I was able to see my score for each section as soon as I finished it. You can choose to ignore the scores by quickly moving to the next section and not looking at your scores.
Preparation and the time I spent preparing
I studied for about a month. I started using pocket prep a while back, like three months ago maybe. I didn't use it every day because I was taking classes and had exams and other stuff as well. The real preparation was in the one-month winter break. I used the Hesi a2 Elsevier 4th
edition as the main book. I think it's sufficient for Reading, Grammar, and math, but not Anatomy and Physiology. A & P needs more studying and other resources. There were some questions that were very specific and some that I had not seen while studying at all.
I read the book for each section about three times maybe. I printed out worksheets for math and did basic addition, multiplication, fractions, and conversions. You might not need to do it. I did it because I am not good at math and I wanted to be comfortable with it.
For Anatomy and Physiology, I focused on the big picture and the general body systems. I read the Elsevier book word for word and did the all the questions in the book. I watched all 47 crash course videos for anatomy and physiology; I did the free online practice tests and the questions on Hesi a2 pocket prep. I made a small study guide and wrote down the questions that I missed. I did not have a complete set of notes because I am not a note taker, and I find it easier to learn the material than take notes. But if you are a note taker, I would say: you should take notes on the body systems, their functions, joints, and types of joints and their examples, bones, muscles, and anatomy of different organs in the body. I think it was the cumulative knowledge that helped me for this portion. I wanted to get a 100% on this section, so I gave it my best. I didn't get a 100%, but I am happy with my score.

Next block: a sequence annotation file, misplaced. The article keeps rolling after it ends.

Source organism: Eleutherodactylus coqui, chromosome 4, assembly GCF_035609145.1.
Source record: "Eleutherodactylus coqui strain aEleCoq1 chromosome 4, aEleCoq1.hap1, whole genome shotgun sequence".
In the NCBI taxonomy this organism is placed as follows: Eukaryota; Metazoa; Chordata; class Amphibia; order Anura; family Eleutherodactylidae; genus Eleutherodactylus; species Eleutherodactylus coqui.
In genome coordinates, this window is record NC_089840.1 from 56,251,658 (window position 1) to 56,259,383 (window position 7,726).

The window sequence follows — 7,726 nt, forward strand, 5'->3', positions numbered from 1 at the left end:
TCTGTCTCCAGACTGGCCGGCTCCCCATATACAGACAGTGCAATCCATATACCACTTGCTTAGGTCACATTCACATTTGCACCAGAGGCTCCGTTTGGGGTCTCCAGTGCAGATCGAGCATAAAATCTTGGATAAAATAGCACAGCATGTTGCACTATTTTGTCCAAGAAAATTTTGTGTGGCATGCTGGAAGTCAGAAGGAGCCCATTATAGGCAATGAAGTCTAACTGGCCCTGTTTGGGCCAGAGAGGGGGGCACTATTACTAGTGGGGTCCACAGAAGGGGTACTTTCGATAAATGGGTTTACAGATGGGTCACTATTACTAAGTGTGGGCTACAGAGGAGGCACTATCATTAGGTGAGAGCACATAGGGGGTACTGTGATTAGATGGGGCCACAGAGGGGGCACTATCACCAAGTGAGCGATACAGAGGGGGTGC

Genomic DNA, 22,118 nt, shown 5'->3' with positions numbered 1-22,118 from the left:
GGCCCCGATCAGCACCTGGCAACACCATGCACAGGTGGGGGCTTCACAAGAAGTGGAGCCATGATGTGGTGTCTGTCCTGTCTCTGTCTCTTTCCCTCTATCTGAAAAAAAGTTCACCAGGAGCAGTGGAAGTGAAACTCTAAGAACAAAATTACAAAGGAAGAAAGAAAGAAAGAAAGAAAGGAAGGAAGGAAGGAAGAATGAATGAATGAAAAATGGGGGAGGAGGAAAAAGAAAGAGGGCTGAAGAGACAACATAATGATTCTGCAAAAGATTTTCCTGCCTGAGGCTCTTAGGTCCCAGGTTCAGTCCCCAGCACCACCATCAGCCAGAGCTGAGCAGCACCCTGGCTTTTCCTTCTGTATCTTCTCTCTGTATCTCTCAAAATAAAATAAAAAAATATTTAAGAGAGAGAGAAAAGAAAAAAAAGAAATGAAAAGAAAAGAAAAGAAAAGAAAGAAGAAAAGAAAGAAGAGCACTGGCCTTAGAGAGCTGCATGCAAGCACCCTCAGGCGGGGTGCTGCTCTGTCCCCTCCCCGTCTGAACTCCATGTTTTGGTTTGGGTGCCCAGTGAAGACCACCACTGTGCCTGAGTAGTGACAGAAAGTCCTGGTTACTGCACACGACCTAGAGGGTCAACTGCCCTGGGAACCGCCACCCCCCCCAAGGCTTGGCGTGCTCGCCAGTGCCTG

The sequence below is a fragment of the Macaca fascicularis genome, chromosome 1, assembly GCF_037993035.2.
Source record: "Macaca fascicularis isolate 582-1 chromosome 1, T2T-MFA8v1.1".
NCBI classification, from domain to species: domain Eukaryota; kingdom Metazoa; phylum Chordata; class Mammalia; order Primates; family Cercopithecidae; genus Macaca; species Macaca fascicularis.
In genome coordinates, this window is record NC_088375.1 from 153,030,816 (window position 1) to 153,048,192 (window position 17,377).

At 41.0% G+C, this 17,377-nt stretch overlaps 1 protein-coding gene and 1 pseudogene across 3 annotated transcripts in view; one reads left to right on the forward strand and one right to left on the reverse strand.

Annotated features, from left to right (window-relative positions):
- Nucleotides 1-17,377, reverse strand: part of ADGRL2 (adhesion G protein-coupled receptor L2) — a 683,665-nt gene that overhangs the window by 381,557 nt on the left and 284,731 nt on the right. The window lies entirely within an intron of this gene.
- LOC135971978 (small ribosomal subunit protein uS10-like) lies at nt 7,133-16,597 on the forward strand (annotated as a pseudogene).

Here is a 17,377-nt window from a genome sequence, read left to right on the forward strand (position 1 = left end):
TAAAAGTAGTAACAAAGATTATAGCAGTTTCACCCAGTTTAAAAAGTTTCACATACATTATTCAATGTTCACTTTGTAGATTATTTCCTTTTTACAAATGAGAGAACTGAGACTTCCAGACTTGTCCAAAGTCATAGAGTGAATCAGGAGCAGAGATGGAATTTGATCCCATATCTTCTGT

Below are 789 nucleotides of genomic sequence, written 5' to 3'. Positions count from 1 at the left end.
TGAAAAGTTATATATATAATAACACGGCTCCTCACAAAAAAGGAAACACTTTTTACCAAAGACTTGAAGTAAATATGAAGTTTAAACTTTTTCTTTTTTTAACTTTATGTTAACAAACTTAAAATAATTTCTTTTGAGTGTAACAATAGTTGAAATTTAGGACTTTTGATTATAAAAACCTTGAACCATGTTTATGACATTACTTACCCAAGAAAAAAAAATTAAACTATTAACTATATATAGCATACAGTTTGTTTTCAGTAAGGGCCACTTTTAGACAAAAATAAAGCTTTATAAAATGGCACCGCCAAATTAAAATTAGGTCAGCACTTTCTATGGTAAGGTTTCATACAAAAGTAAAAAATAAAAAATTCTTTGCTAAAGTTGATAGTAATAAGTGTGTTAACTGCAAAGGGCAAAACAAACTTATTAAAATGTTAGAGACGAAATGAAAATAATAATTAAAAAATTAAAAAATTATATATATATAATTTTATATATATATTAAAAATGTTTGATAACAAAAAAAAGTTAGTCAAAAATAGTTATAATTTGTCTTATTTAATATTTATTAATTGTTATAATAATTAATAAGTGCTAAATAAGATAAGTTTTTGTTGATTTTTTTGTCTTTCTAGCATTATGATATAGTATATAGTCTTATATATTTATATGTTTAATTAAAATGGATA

I have a pretty good sense of grammar, but because English is not my first language, I sometimes do not have an instinct about the right answer like most Americans would. So I went out of my way to make sure that I knew the grammar rules. I read the grammar rules and printed out stuff that I didn't understand from the book. I think knowing the rules is important for this section. It also gives confidence for the test. For reading comprehension, I did the tests in the Elsevier book and some passages from the SAT book.
I think I did all the pocket prep questions for each section. I did purchase an extra book for full-length practice tests. I bought the Mometrix Hesi a2 practice tests. I think it had some wrong answers for the grammar portion, the explanations were right though. The choices A, B, C, D were kind of messed up. I would say it helped me get a feel for the test. I took them in the same order as my real test, and I gave myself the same time duration.
This is the link for Mometrix book:
3 HESI Admission Assessment Practice Tests by Mometrix HESI A2 Exam Secrets Test Prep Staff, Paperback | Barnes & Noble(R)
Write down A, B, C, D and use the process of elimination, especially for difficult questions. This way you can narrow the options down, and there is a chance you might get the question right.
Hope this post is helpful. Feel free to ask any questions that you have